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Honest FAQ for Bloodhounds

By Michele Welton, Dog Trainer, Behavioral Consultant, Author of 15 Dog Books


Don't get a Bloodhound blindly. Mind his large size, power, and independence. Thoroughly socialize and train while very young and easy to manage.

What kind of temperament and personality does the Bloodhound have?

The most descriptive words that come to my mind regarding Bloodhound temperament and behavior are:

rugged but surprisingly easygoing and sensitive; a bit clumsy and goofy; champion slobberer; stubborn, independent, single-minded tracker, big SNIFFY hound says "BAHrrrooo"!

I give you my honest opinions about Bloodhound temperament and personality traits and characteristics – positives AND negatives – in my dog breed review, Bloodhound Temperament and Personality Traits (What's Good About 'Em, What's Bad About 'Em).

Where did the name Bloodhound come from?

This very old scenthound originated in medieval Europe, where he was kept "of pure blood" and owned only by aristocratic bluebloods, hence the name "blooded hound."

What were Bloodhounds used for?

Hunting. Medieval bishops on horseback followed packs of Bloodhounds, seeking game animals such as foxes.

Finding people. Bloodhounds are the most relentless man-trailers in the world. For two centuries, they've been used by law enforcement to track and find poachers, thieves, escaped prisoners, and lost childen. With single-minded focus, a Bloodhound will trail people, day and night, through the most rugged terrain, without giving up.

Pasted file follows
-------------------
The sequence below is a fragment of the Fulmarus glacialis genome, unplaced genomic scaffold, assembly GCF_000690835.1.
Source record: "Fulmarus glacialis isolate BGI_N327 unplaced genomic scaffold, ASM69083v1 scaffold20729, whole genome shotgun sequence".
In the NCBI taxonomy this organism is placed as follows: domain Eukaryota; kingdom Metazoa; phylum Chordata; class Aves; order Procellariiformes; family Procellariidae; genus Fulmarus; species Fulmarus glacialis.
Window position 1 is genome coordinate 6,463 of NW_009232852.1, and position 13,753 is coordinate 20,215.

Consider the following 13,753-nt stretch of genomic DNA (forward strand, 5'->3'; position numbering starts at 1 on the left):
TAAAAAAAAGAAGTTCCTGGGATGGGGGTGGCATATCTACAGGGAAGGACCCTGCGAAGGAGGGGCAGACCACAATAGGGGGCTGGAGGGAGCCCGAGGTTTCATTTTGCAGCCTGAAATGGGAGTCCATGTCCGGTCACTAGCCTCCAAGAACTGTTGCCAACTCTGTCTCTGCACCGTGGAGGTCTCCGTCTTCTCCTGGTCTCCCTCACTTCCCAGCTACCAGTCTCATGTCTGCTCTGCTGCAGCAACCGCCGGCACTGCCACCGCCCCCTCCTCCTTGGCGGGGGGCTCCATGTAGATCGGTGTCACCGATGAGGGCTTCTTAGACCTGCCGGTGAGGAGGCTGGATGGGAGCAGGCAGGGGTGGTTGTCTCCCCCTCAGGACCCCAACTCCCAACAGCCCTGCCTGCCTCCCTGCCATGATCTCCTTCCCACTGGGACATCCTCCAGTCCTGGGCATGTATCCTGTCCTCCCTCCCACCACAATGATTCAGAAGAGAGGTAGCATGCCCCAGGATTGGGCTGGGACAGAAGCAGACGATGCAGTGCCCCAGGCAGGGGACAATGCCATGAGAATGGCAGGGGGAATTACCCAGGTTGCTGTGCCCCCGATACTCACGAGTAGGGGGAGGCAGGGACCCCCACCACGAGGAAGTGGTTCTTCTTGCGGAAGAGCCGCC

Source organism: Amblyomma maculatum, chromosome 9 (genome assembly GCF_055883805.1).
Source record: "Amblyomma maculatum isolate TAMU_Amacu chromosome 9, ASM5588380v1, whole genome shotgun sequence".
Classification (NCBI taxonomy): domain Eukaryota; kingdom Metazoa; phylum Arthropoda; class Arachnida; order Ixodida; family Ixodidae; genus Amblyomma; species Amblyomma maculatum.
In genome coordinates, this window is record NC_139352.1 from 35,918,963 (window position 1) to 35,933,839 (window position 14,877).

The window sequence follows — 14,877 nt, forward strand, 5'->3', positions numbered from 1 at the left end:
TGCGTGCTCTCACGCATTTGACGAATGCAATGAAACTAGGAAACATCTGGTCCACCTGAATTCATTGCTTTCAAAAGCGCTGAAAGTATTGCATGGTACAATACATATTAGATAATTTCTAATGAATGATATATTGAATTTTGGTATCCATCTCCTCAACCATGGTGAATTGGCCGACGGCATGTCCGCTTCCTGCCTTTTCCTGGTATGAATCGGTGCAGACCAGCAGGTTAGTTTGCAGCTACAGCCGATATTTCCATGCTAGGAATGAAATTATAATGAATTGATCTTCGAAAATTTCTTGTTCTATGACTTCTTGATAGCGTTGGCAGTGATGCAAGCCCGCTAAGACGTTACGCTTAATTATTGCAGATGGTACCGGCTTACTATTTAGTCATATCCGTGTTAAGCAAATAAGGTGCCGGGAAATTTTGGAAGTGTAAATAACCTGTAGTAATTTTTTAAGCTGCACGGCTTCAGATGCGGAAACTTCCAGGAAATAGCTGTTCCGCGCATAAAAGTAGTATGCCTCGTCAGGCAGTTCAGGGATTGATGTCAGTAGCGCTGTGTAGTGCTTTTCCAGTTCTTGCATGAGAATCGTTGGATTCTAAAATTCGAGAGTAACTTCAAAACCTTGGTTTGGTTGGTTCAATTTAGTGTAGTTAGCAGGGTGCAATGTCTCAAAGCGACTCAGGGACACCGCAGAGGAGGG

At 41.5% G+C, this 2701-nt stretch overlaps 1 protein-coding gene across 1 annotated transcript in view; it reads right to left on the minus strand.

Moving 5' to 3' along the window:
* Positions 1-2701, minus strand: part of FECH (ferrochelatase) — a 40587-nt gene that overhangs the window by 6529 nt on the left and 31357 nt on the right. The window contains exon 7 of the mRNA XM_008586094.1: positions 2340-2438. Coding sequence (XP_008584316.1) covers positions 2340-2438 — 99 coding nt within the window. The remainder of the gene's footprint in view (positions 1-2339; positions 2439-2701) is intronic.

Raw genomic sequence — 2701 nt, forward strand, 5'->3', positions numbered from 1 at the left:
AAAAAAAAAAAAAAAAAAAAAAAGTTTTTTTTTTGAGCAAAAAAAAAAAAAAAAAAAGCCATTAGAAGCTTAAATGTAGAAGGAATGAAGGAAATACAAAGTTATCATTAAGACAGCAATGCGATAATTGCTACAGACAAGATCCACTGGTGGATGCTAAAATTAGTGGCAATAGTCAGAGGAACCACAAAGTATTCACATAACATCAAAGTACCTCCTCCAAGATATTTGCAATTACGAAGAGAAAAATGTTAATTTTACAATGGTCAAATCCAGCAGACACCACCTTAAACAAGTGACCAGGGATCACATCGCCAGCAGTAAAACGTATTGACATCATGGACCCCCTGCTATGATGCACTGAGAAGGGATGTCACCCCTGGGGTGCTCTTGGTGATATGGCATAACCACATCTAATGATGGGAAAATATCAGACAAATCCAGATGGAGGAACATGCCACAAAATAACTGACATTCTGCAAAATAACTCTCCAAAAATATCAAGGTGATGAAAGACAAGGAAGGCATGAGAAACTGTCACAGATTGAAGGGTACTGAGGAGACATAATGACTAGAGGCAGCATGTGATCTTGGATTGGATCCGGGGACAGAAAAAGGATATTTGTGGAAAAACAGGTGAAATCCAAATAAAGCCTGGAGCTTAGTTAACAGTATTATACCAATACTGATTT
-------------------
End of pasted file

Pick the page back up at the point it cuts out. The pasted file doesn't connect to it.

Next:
Bloodhounds are also used by Search & Rescue organizations.

How big are Bloodhounds? Height and weight?

About 24-29 inches at the shoulder, and 90-130 pounds, which puts them in the LARGE or GIANT category.

What colors do Bloodhounds come in?

Black and tan, liver and tan, or solid red (tawny/tan).

Do Bloodhounds come in different "types"?

Yes and no. Bloodhounds bred exclusively for exhibition in the dog show ring are often more laid-back, while those bred exclusively for hunting or trailing often have a more energetic, more driven temperament. But some breeders participate in both activities, aiming to produce a more balanced Bloodhound.

Do Bloodhounds have a doggy odor?

Yes, Bloodhounds, like most other scenthound breeds, tend to have a musty doggy odor. They're also "gassy" dogs.

How much exercise do Bloodhounds need?

Much more than you might think. Bloodhounds can sometimes appear "lazy", content to lie around and snore. The problem is, when they wake up, if you haven't been providing enough ongoing daily exercise, you may discover how much trouble a bored Bloodhound can get into!

This breed can be a massive chewer, and even worse, often swallows whatever he's ripping off your walls or carpet. Then you'll need to rush for the veterinary emergency room.

Much better to keep your Bloodhound exercised! Now, he doesn't need hours of running – not at all. He's satisfied with an hour of brisk walking, every day, plus a large yard that he can roam around in (and dig massive craters in!). Never let a Bloodhound off leash outside a securely fenced area.

In addition, you simply MUST get your Bloodhound involved in what he does best. Bloodhounds are so valuable in a community emergency that all owners should involve their hounds in the American Bloodhound Club Man-Trailing program. Your Bloodhound could save the life of a lost child or disoriented senior citizen.

Do Bloodhounds need a fenced yard?